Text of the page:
As modus ponens, the following argument contains no formal fallacies:

1. If P then Q
2. P
3. Therefore, Q

A logical fallacy associated with this format of argument is referred to as affirming the consequent, which would look like this:

1. If P then Q
2. Q
3. Therefore, P

This is a fallacy because it does not take into account other possibilities. To illustrate this more clearly, substitute the letters with premises:

1. If it rains, the street will be wet.
2. The street is wet.
3. Therefore, it rained.

Although it is possible that this conclusion is true, it does not necessarily mean it must be true. The street could be wet for a variety of other reasons that this argument does not take into account. If we look at the valid form of the argument, we can see that the conclusion must be true:

1. If it rains, the street will be wet.
2. It rained.
3. Therefore, the street is wet.

This argument is valid and, if it did rain, it would also be sound.

If statements 1 and 2 are true, it absolutely follows that statement 3 is true. However, it may still be the case that statement 1 or 2 is not true. For example:

1. If Albert Einstein makes a statement about science, it is correct.
2. Albert Einstein states that all quantum mechanics is deterministic.
3. Therefore, it's true that quantum mechanics is deterministic.

In this case, statement 1 is false. The particular informal fallacy being committed in this assertion is argument from authority. By contrast, an argument with a formal fallacy could still contain all true premises:

1. If an animal is a dog, then it has four legs.
2. My cat has four legs.
3. Therefore, my cat is a dog.

Although 1 and 2 are true statements, 3 does not follow because the argument commits the formal fallacy of affirming the consequent.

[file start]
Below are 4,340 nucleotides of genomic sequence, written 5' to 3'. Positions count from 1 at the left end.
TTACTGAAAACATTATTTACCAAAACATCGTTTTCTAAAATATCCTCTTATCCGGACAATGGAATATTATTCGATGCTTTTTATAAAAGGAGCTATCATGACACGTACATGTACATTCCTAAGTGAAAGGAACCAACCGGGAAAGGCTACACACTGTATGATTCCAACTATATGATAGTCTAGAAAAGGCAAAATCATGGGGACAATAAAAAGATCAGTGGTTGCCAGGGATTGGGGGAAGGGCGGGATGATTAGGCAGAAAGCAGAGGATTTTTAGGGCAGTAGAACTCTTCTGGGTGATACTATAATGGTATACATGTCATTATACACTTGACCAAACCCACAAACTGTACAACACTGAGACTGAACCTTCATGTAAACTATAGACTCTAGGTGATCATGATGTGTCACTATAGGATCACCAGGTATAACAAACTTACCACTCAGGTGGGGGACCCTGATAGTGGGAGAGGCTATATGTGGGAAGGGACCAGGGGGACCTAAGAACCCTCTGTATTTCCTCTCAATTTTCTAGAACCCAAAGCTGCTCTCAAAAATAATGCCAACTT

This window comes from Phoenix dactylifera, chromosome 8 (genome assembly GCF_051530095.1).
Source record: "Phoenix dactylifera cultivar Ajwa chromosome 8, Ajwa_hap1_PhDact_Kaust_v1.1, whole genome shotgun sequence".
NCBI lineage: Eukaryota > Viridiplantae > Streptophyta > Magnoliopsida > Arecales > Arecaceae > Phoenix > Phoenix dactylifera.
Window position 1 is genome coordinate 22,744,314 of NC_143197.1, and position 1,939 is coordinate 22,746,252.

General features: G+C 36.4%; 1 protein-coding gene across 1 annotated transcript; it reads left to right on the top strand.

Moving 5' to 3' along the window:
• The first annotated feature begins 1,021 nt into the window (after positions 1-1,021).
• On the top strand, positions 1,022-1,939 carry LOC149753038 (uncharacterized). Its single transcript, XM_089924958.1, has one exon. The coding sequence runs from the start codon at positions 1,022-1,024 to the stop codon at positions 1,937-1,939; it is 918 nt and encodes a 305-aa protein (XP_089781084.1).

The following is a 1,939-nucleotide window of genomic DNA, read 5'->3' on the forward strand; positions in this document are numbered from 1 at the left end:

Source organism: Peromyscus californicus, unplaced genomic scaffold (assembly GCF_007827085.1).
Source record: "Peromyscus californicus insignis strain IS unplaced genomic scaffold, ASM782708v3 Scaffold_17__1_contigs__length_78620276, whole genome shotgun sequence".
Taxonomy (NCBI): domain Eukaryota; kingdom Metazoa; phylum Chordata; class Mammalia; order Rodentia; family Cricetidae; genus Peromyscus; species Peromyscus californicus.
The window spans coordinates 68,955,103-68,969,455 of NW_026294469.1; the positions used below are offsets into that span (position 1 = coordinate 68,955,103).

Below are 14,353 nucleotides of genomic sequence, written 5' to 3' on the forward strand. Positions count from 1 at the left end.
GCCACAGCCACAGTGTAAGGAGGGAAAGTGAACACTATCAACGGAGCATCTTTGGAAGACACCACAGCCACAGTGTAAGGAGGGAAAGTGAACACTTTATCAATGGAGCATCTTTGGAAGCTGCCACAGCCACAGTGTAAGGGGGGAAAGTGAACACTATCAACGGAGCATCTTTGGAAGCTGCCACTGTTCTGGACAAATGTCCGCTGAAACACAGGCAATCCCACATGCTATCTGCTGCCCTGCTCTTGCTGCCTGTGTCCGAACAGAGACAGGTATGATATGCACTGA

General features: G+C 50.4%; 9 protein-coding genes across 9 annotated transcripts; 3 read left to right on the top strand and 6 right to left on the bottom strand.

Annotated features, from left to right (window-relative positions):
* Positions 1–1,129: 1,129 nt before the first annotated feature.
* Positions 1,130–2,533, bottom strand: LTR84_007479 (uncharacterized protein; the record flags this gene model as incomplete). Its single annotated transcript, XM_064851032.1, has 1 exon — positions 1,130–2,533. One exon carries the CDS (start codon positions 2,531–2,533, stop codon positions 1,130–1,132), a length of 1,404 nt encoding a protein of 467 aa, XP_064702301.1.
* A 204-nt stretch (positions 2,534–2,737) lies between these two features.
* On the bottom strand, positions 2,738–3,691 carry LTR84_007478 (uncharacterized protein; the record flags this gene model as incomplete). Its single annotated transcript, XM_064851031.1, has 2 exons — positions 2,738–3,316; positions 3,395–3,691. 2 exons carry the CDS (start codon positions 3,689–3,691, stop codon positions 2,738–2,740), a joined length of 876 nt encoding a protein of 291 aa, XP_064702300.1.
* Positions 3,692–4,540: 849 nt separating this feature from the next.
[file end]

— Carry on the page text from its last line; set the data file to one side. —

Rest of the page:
An argument could contain both an informal fallacy and a formal fallacy yet lead to a conclusion that happens to be true, for example, again affirming the consequent, now also from an untrue premise:

1. If a scientist makes a statement about science, it is correct.
2. It is true that quantum mechanics is deterministic.

## Common examples

"Some of your key evidence is missing, incomplete, or even faked! That proves I'm right!"[4]

"The vet can't find any reasonable explanation for why my dog died. See! See! That proves that you poisoned him! There’s no other logical explanation!"[5]

In the strictest sense, a logical fallacy is the incorrect application of a valid logical principle or an application of a nonexistent principle:

1. Most Rimnars are Jornars.
2. Most Jornars are Dimnars.
3. Therefore, most Rimnars are Dimnars.

This is fallacious. And so is this:

1. People in Kentucky support a border fence.
2. People in New York do not support a border fence.
3. Therefore, people in New York do not support people in Kentucky.

Indeed, there is no logical principle that states:

1. For some x, P(x).
2. For some x, Q(x).
3. Therefore, for some x, P(x) and Q(x).

An easy way to show the above inference as invalid is by using Venn diagrams. In logical parlance, the inference is invalid, since under at least one interpretation of the predicates it is not validity preserving.

People often have difficulty applying the rules of logic. For example, a person may say the following syllogism is valid, when in fact it is not:

1. All birds have beaks.
2. That creature has a beak.
3. Therefore, that creature is a bird.

"That creature" may well be a bird, but the conclusion does not follow from the premises. Certain other animals also have beaks, for example: an octopus and a squid both have beaks, some turtles and cetaceans have beaks. Errors of this type occur because people reverse a premise.[6] In this case, "All birds have beaks" is converted to "All beaked animals are birds." The reversed premise is plausible because few people are aware of any instances of beaked creatures besides birds—but this premise is not the one that was given. In this way, the deductive fallacy is formed by points that may individually appear logical, but when placed together are shown to be incorrect.

## Non sequitur in everyday speech

In everyday speech, a non sequitur is a statement in which the final part is totally unrelated to the first part, for example:

Life is life and fun is fun, but it's all so quiet when the goldfish die.

— West with the Night, Beryl Markham[7]